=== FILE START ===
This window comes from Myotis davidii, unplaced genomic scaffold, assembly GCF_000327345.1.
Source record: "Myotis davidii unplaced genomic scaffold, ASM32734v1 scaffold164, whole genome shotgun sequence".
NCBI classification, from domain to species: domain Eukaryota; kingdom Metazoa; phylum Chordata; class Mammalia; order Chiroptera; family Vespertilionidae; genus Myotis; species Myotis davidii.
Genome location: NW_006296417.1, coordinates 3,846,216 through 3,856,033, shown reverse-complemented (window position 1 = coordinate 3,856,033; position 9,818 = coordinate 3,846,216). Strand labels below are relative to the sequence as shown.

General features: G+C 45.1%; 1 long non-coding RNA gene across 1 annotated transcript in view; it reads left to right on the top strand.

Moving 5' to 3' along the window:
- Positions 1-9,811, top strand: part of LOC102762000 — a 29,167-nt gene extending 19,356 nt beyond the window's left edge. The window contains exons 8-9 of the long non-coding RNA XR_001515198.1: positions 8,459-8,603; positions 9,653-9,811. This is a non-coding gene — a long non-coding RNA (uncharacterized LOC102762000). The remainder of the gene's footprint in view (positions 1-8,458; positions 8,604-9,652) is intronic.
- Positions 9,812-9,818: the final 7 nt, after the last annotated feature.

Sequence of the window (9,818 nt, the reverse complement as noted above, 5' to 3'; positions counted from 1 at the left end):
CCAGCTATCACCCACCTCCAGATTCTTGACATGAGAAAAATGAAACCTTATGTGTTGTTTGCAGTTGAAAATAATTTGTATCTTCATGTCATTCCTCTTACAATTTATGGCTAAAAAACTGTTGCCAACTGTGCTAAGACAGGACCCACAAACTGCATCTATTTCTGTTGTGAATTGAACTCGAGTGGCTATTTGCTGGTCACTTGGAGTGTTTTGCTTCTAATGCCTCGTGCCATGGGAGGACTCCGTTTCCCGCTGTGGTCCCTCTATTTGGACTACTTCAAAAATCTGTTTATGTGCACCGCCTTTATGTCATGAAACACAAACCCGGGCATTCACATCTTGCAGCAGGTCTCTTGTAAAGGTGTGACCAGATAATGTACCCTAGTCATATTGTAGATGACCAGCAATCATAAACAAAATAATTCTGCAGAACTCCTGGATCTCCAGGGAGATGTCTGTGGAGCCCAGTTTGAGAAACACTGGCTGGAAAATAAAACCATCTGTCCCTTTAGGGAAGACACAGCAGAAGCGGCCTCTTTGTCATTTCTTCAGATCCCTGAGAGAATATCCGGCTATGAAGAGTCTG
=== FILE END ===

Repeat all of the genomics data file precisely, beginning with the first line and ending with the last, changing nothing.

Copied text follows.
This window comes from Myotis davidii, unplaced genomic scaffold, assembly GCF_000327345.1.
Source record: "Myotis davidii unplaced genomic scaffold, ASM32734v1 scaffold164, whole genome shotgun sequence".
NCBI classification, from domain to species: domain Eukaryota; kingdom Metazoa; phylum Chordata; class Mammalia; order Chiroptera; family Vespertilionidae; genus Myotis; species Myotis davidii.
Genome location: NW_006296417.1, coordinates 3,846,216 through 3,856,033, shown reverse-complemented (window position 1 = coordinate 3,856,033; position 9,818 = coordinate 3,846,216). Strand labels below are relative to the sequence as shown.

General features: G+C 45.1%; 1 long non-coding RNA gene across 1 annotated transcript in view; it reads left to right on the top strand.

Moving 5' to 3' along the window:
- Positions 1-9,811, top strand: part of LOC102762000 — a 29,167-nt gene extending 19,356 nt beyond the window's left edge. The window contains exons 8-9 of the long non-coding RNA XR_001515198.1: positions 8,459-8,603; positions 9,653-9,811. This is a non-coding gene — a long non-coding RNA (uncharacterized LOC102762000). The remainder of the gene's footprint in view (positions 1-8,458; positions 8,604-9,652) is intronic.
- Positions 9,812-9,818: the final 7 nt, after the last annotated feature.

Sequence of the window (9,818 nt, the reverse complement as noted above, 5' to 3'; positions counted from 1 at the left end):
CCAGCTATCACCCACCTCCAGATTCTTGACATGAGAAAAATGAAACCTTATGTGTTGTTTGCAGTTGAAAATAATTTGTATCTTCATGTCATTCCTCTTACAATTTATGGCTAAAAAACTGTTGCCAACTGTGCTAAGACAGGACCCACAAACTGCATCTATTTCTGTTGTGAATTGAACTCGAGTGGCTATTTGCTGGTCACTTGGAGTGTTTTGCTTCTAATGCCTCGTGCCATGGGAGGACTCCGTTTCCCGCTGTGGTCCCTCTATTTGGACTACTTCAAAAATCTGTTTATGTGCACCGCCTTTATGTCATGAAACACAAACCCGGGCATTCACATCTTGCAGCAGGTCTCTTGTAAAGGTGTGACCAGATAATGTACCCTAGTCATATTGTAGATGACCAGCAATCATAAACAAAATAATTCTGCAGAACTCCTGGATCTCCAGGGAGATGTCTGTGGAGCCCAGTTTGAGAAACACTGGCTGGAAAATAAAACCATCTGTCCCTTTAGGGAAGACACAGCAGAAGCGGCCTCTTTGTCATTTCTTCAGATCCCTGAGAGAATATCCGGCTATGAAGAGTCTG